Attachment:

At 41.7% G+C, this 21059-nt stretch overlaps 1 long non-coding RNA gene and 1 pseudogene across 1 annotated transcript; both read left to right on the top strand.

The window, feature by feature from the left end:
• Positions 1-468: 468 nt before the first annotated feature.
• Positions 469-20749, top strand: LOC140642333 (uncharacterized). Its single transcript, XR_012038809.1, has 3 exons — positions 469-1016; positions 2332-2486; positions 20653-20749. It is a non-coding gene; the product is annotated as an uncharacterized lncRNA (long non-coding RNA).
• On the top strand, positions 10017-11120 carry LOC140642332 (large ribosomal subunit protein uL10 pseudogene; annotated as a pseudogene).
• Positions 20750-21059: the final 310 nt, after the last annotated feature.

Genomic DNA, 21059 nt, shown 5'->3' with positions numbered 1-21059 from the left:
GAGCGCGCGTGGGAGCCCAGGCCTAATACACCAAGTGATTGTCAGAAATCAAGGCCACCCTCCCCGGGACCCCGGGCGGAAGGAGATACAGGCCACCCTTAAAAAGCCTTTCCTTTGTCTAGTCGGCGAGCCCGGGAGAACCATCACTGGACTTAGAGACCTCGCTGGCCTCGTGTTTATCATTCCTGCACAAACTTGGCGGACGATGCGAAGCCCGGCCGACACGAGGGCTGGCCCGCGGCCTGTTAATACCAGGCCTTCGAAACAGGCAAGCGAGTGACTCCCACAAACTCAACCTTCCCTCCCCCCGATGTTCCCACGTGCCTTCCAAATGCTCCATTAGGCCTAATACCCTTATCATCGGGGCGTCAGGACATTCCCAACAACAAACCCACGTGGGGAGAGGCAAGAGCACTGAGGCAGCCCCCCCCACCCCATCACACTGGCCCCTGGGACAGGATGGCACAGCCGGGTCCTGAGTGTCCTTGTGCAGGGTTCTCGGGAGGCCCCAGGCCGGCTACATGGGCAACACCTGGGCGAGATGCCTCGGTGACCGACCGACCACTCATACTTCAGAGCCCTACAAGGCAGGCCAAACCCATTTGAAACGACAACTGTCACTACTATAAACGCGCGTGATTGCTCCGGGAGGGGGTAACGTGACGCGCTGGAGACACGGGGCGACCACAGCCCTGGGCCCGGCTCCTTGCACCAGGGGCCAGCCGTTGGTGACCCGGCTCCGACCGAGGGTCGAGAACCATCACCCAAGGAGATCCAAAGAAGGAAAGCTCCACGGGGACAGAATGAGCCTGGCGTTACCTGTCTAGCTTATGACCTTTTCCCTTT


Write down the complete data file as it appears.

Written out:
At 41.7% G+C, this 21059-nt stretch overlaps 1 long non-coding RNA gene and 1 pseudogene across 1 annotated transcript; both read left to right on the top strand.

The window, feature by feature from the left end:
• Positions 1-468: 468 nt before the first annotated feature.
• Positions 469-20749, top strand: LOC140642333 (uncharacterized). Its single transcript, XR_012038809.1, has 3 exons — positions 469-1016; positions 2332-2486; positions 20653-20749. It is a non-coding gene; the product is annotated as an uncharacterized lncRNA (long non-coding RNA).
• On the top strand, positions 10017-11120 carry LOC140642332 (large ribosomal subunit protein uL10 pseudogene; annotated as a pseudogene).
• Positions 20750-21059: the final 310 nt, after the last annotated feature.

Genomic DNA, 21059 nt, shown 5'->3' with positions numbered 1-21059 from the left:
GAGCGCGCGTGGGAGCCCAGGCCTAATACACCAAGTGATTGTCAGAAATCAAGGCCACCCTCCCCGGGACCCCGGGCGGAAGGAGATACAGGCCACCCTTAAAAAGCCTTTCCTTTGTCTAGTCGGCGAGCCCGGGAGAACCATCACTGGACTTAGAGACCTCGCTGGCCTCGTGTTTATCATTCCTGCACAAACTTGGCGGACGATGCGAAGCCCGGCCGACACGAGGGCTGGCCCGCGGCCTGTTAATACCAGGCCTTCGAAACAGGCAAGCGAGTGACTCCCACAAACTCAACCTTCCCTCCCCCCGATGTTCCCACGTGCCTTCCAAATGCTCCATTAGGCCTAATACCCTTATCATCGGGGCGTCAGGACATTCCCAACAACAAACCCACGTGGGGAGAGGCAAGAGCACTGAGGCAGCCCCCCCCACCCCATCACACTGGCCCCTGGGACAGGATGGCACAGCCGGGTCCTGAGTGTCCTTGTGCAGGGTTCTCGGGAGGCCCCAGGCCGGCTACATGGGCAACACCTGGGCGAGATGCCTCGGTGACCGACCGACCACTCATACTTCAGAGCCCTACAAGGCAGGCCAAACCCATTTGAAACGACAACTGTCACTACTATAAACGCGCGTGATTGCTCCGGGAGGGGGTAACGTGACGCGCTGGAGACACGGGGCGACCACAGCCCTGGGCCCGGCTCCTTGCACCAGGGGCCAGCCGTTGGTGACCCGGCTCCGACCGAGGGTCGAGAACCATCACCCAAGGAGATCCAAAGAAGGAAAGCTCCACGGGGACAGAATGAGCCTGGCGTTACCTGTCTAGCTTATGACCTTTTCCCTTT